Steve Flanders (@smflanders) and I had a late-night Twitter conversation over the complexities inherent in cloud-native applications. My take was that we need to broaden our view and see the entire picture before we can delve into the weeds. Steve’s was that we need DevOps. I countered by saying we need better communication. In essence, we may have been saying the same thing, but we were on different planets, which led to a useful analogy. During the race to the moon, who were the systems engineers, the ones who saw the big picture of a program with well over 15 million moving parts, not to say people, involved?
Articles Tagged with Communication
Small and medium business and enterprises often make do with what they can do today while dreaming about tomorrow. Most SMBs look to have communication tools in place both for communication with the outside world (email, the Web, Twitter, Facebook, Google+, etc.) and for communication between team members (email, IM, etc.). Most of this can be done online these days by embracing the relevant tools from Google or other sources. Alternatively, SMBs can stand up their own; however, cost is often the bottom line for an SMB.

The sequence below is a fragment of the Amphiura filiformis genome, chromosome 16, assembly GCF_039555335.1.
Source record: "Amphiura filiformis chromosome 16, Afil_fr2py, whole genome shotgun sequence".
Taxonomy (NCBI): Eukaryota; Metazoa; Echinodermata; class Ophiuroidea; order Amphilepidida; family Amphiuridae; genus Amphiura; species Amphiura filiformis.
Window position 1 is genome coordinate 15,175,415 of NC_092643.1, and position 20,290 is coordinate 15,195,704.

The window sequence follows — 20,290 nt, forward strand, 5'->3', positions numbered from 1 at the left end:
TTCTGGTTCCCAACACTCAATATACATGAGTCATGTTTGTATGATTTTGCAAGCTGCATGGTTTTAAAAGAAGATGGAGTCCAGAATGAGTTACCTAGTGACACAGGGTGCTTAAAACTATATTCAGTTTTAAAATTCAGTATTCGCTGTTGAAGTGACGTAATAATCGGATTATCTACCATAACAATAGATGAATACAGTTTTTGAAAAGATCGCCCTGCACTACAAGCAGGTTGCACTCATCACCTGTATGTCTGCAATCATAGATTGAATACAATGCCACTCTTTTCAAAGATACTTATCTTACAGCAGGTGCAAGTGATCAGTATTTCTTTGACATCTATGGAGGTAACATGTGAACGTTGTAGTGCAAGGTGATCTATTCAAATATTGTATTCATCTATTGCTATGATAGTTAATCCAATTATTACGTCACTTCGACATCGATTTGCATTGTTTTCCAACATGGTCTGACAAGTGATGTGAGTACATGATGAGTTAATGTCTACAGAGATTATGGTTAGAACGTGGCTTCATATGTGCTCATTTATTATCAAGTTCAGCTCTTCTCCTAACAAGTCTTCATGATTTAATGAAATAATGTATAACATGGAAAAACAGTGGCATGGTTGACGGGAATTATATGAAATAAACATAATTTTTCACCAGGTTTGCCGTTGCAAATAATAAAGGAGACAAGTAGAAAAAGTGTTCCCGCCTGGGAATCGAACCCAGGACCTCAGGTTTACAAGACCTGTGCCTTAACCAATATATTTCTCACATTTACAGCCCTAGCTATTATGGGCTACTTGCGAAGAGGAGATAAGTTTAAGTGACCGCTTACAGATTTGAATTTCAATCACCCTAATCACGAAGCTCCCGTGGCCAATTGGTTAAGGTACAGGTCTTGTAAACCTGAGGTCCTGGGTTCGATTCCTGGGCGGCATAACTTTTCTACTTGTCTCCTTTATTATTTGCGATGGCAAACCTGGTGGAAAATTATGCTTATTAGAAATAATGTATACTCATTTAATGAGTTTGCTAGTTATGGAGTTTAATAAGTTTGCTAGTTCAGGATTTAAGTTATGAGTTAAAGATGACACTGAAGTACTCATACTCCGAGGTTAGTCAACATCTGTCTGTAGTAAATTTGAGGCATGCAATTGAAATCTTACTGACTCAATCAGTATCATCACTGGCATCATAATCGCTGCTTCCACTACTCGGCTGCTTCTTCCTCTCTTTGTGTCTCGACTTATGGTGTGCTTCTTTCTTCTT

Ask five IT people what the term DevOps means, and you will likely get five completely different answers. Go to any online job board, search DevOps, and look at the job descriptions, and you will see great disparity in the desired skillsets and responsibilities, as well as job titles. Go to LinkedIn and search for people using DevOps, and you will see thousands and thousands of people calling themselves DevOps engineers. Some of them may even claim having up to ten years of experience. I find it quite amusing that nobody can define what it is; very few companies are actually doing it and doing it well, yet we are all experts at it.
Recently, I took a cross country driving trip as we moved from outside of Boston, which has been inundated with snow, to Austin, TX, which has no snow. Aside from the reasons for the move, we found several cloud-based business critical applications to be invaluable while traveling long distances: navigation and communication. It may seem that there could be many more, but given our devices, it boiled down to just those two: finding our way and keeping in touch with others.